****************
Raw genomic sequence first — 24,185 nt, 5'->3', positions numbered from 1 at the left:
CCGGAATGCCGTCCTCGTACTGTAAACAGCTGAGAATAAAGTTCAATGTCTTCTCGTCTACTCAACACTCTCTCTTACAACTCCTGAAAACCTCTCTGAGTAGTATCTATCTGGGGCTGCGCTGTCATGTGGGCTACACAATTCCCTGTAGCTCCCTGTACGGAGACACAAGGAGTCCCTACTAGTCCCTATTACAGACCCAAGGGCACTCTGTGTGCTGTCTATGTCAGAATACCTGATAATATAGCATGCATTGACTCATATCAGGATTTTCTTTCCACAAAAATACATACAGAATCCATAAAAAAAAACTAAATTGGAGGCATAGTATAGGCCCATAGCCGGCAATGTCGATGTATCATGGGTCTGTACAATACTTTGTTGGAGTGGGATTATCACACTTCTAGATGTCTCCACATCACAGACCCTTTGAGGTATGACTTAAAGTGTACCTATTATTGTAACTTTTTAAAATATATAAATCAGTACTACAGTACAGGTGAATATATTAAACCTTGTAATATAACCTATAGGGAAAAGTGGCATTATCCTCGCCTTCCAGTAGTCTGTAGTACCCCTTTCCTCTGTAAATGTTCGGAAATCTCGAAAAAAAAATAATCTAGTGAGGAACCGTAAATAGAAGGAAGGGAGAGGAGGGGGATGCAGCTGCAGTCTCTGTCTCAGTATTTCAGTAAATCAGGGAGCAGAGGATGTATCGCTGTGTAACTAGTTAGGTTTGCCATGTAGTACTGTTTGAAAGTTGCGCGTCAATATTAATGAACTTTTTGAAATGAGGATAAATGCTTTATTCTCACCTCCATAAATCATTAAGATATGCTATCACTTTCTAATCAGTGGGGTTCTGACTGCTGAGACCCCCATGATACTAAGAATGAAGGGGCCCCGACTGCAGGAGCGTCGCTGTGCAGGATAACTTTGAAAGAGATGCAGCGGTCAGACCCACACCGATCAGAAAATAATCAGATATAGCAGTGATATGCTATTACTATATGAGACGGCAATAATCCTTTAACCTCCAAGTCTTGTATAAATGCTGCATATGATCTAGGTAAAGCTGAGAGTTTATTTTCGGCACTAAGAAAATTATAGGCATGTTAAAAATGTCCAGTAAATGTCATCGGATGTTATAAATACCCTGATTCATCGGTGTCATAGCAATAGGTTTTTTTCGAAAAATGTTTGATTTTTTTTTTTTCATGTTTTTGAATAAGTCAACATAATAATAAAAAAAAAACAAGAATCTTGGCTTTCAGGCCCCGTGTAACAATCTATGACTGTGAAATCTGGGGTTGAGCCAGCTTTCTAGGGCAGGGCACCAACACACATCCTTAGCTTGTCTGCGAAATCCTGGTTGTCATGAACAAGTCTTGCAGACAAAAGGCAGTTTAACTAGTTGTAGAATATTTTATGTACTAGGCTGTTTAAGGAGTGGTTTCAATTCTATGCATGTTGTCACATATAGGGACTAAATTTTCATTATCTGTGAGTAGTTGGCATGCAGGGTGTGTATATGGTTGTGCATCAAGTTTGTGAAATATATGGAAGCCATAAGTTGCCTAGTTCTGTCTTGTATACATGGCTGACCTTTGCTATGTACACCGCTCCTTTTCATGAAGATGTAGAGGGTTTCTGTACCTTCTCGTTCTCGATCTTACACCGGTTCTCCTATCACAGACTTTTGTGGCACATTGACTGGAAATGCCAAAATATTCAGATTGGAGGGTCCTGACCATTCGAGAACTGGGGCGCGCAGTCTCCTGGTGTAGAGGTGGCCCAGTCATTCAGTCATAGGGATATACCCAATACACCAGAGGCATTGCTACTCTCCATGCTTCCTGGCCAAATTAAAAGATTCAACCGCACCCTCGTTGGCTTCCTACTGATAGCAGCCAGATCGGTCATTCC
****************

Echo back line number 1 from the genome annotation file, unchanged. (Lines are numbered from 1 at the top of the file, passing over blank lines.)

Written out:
Raw genomic sequence first — 24,185 nt, 5'->3', positions numbered from 1 at the left: